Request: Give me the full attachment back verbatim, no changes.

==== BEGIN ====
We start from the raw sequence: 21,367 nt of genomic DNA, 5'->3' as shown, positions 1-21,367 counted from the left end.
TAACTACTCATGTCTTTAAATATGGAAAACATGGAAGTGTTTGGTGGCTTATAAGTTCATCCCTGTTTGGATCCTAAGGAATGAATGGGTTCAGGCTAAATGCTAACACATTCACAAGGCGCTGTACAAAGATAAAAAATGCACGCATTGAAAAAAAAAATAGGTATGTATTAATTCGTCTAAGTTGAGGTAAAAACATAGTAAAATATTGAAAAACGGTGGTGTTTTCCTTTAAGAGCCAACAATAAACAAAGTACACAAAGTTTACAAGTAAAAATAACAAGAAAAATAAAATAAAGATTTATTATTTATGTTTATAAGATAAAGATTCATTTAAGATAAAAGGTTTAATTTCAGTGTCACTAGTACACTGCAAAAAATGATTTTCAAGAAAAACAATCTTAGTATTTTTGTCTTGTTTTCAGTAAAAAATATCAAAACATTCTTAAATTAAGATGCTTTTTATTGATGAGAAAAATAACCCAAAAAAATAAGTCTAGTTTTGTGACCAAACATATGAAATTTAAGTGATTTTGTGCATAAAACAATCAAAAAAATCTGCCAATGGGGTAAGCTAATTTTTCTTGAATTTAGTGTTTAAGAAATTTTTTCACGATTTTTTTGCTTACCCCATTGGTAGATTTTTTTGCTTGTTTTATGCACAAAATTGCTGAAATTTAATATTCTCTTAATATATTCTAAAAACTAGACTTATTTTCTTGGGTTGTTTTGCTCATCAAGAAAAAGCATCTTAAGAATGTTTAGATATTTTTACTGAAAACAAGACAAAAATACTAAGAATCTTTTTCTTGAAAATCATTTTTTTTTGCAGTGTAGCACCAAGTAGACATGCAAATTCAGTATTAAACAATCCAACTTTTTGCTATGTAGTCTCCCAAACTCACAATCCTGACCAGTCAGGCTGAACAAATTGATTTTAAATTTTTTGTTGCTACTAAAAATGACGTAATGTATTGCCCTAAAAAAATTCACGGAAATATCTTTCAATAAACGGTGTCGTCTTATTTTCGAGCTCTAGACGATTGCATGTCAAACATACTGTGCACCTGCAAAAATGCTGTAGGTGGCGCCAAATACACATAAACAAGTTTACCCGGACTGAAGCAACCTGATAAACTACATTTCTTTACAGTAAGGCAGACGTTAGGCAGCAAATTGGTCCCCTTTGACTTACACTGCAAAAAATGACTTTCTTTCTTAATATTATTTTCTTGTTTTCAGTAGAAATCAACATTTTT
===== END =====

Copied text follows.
We start from the raw sequence: 21,367 nt of genomic DNA, 5'->3' as shown, positions 1-21,367 counted from the left end.
TAACTACTCATGTCTTTAAATATGGAAAACATGGAAGTGTTTGGTGGCTTATAAGTTCATCCCTGTTTGGATCCTAAGGAATGAATGGGTTCAGGCTAAATGCTAACACATTCACAAGGCGCTGTACAAAGATAAAAAATGCACGCATTGAAAAAAAAAATAGGTATGTATTAATTCGTCTAAGTTGAGGTAAAAACATAGTAAAATATTGAAAAACGGTGGTGTTTTCCTTTAAGAGCCAACAATAAACAAAGTACACAAAGTTTACAAGTAAAAATAACAAGAAAAATAAAATAAAGATTTATTATTTATGTTTATAAGATAAAGATTCATTTAAGATAAAAGGTTTAATTTCAGTGTCACTAGTACACTGCAAAAAATGATTTTCAAGAAAAACAATCTTAGTATTTTTGTCTTGTTTTCAGTAAAAAATATCAAAACATTCTTAAATTAAGATGCTTTTTATTGATGAGAAAAATAACCCAAAAAAATAAGTCTAGTTTTGTGACCAAACATATGAAATTTAAGTGATTTTGTGCATAAAACAATCAAAAAAATCTGCCAATGGGGTAAGCTAATTTTTCTTGAATTTAGTGTTTAAGAAATTTTTTCACGATTTTTTTGCTTACCCCATTGGTAGATTTTTTTGCTTGTTTTATGCACAAAATTGCTGAAATTTAATATTCTCTTAATATATTCTAAAAACTAGACTTATTTTCTTGGGTTGTTTTGCTCATCAAGAAAAAGCATCTTAAGAATGTTTAGATATTTTTACTGAAAACAAGACAAAAATACTAAGAATCTTTTTCTTGAAAATCATTTTTTTTTGCAGTGTAGCACCAAGTAGACATGCAAATTCAGTATTAAACAATCCAACTTTTTGCTATGTAGTCTCCCAAACTCACAATCCTGACCAGTCAGGCTGAACAAATTGATTTTAAATTTTTTGTTGCTACTAAAAATGACGTAATGTATTGCCCTAAAAAAATTCACGGAAATATCTTTCAATAAACGGTGTCGTCTTATTTTCGAGCTCTAGACGATTGCATGTCAAACATACTGTGCACCTGCAAAAATGCTGTAGGTGGCGCCAAATACACATAAACAAGTTTACCCGGACTGAAGCAACCTGATAAACTACATTTCTTTACAGTAAGGCAGACGTTAGGCAGCAAATTGGTCCCCTTTGACTTACACTGCAAAAAATGACTTTCTTTCTTAATATTATTTTCTTGTTTTCAGTAGAAATCAACATTTTT